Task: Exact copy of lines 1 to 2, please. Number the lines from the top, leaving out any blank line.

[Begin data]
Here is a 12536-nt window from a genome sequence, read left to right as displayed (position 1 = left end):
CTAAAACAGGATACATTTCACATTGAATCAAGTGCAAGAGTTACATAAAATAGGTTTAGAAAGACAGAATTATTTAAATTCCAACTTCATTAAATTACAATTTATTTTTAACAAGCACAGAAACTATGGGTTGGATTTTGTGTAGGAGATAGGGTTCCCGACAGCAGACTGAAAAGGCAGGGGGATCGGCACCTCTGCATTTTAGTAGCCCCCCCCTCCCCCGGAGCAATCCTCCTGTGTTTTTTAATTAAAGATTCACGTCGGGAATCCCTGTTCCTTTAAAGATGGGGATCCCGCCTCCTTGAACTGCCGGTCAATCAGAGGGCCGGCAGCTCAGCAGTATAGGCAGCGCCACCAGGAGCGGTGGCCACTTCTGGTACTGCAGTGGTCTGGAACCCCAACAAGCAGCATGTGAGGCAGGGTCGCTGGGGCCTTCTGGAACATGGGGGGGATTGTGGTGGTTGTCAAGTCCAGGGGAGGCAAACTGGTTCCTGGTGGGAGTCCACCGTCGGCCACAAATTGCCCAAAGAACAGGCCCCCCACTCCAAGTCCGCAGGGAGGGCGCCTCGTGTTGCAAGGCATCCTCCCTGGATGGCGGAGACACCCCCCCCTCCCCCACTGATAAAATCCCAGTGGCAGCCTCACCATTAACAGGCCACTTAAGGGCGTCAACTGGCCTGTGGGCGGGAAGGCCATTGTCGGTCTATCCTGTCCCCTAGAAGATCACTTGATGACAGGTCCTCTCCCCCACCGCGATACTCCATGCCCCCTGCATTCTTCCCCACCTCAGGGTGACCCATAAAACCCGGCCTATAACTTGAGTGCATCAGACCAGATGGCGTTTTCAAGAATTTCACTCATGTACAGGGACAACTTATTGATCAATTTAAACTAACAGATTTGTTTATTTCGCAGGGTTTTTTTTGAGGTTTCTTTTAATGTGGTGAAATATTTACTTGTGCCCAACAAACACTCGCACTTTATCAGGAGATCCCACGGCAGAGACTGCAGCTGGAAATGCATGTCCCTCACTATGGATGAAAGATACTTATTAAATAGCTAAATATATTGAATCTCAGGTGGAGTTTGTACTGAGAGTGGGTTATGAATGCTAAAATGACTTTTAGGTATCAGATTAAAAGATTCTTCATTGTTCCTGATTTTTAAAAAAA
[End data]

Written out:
Here is a 12536-nt window from a genome sequence, read left to right as displayed (position 1 = left end):
CTAAAACAGGATACATTTCACATTGAATCAAGTGCAAGAGTTACATAAAATAGGTTTAGAAAGACAGAATTATTTAAATTCCAACTTCATTAAATTACAATTTATTTTTAACAAGCACAGAAACTATGGGTTGGATTTTGTGTAGGAGATAGGGTTCCCGACAGCAGACTGAAAAGGCAGGGGGATCGGCACCTCTGCATTTTAGTAGCCCCCCCCTCCCCCGGAGCAATCCTCCTGTGTTTTTTAATTAAAGATTCACGTCGGGAATCCCTGTTCCTTTAAAGATGGGGATCCCGCCTCCTTGAACTGCCGGTCAATCAGAGGGCCGGCAGCTCAGCAGTATAGGCAGCGCCACCAGGAGCGGTGGCCACTTCTGGTACTGCAGTGGTCTGGAACCCCAACAAGCAGCATGTGAGGCAGGGTCGCTGGGGCCTTCTGGAACATGGGGGGGATTGTGGTGGTTGTCAAGTCCAGGGGAGGCAAACTGGTTCCTGGTGGGAGTCCACCGTCGGCCACAAATTGCCCAAAGAACAGGCCCCCCACTCCAAGTCCGCAGGGAGGGCGCCTCGTGTTGCAAGGCATCCTCCCTGGATGGCGGAGACACCCCCCCCTCCCCCACTGATAAAATCCCAGTGGCAGCCTCACCATTAACAGGCCACTTAAGGGCGTCAACTGGCCTGTGGGCGGGAAGGCCATTGTCGGTCTATCCTGTCCCCTAGAAGATCACTTGATGACAGGTCCTCTCCCCCACCGCGATACTCCATGCCCCCTGCATTCTTCCCCACCTCAGGGTGACCCATAAAACCCGGCCTATAACTTGAGTGCATCAGACCAGATGGCGTTTTCAAGAATTTCACTCATGTACAGGGACAACTTATTGATCAATTTAAACTAACAGATTTGTTTATTTCGCAGGGTTTTTTTTGAGGTTTCTTTTAATGTGGTGAAATATTTACTTGTGCCCAACAAACACTCGCACTTTATCAGGAGATCCCACGGCAGAGACTGCAGCTGGAAATGCATGTCCCTCACTATGGATGAAAGATACTTATTAAATAGCTAAATATATTGAATCTCAGGTGGAGTTTGTACTGAGAGTGGGTTATGAATGCTAAAATGACTTTTAGGTATCAGATTAAAAGATTCTTCATTGTTCCTGATTTTTAAAAAAA